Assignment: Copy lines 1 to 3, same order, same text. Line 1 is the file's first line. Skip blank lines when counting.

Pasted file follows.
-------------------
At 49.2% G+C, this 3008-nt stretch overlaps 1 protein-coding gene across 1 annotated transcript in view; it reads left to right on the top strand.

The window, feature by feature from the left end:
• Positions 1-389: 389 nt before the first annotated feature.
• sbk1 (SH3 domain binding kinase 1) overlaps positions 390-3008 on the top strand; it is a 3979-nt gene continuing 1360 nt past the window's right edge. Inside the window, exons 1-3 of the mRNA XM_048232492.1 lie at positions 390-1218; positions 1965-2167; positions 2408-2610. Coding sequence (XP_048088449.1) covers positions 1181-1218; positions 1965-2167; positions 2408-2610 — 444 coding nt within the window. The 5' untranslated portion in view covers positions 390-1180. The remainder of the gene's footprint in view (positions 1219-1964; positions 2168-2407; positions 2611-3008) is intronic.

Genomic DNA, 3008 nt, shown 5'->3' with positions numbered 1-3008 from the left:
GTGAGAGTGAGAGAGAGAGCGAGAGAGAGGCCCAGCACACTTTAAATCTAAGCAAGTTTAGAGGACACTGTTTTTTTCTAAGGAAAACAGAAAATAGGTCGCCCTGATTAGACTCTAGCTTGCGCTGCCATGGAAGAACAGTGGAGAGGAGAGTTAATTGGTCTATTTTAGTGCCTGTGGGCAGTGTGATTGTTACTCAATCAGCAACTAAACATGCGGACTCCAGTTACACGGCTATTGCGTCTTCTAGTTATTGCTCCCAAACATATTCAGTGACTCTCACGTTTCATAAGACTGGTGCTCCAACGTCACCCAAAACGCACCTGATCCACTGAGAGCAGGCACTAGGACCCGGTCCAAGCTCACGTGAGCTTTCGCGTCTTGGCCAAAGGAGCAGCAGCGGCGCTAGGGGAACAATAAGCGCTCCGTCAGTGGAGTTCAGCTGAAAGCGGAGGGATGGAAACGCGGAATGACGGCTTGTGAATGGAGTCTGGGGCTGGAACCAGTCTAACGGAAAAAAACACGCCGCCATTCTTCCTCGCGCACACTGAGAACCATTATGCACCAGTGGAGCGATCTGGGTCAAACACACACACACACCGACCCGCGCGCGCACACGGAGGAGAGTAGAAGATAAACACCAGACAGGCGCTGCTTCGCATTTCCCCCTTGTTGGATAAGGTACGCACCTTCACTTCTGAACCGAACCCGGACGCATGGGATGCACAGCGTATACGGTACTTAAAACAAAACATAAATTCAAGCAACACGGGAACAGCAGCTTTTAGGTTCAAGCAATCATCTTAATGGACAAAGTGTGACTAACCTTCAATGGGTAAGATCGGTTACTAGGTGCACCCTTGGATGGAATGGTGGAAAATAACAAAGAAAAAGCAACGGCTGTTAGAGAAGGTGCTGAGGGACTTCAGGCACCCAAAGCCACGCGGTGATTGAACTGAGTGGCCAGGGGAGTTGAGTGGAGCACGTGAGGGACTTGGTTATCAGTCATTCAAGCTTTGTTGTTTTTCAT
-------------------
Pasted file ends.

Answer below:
At 49.2% G+C, this 3008-nt stretch overlaps 1 protein-coding gene across 1 annotated transcript in view; it reads left to right on the top strand.

The window, feature by feature from the left end:
• Positions 1-389: 389 nt before the first annotated feature.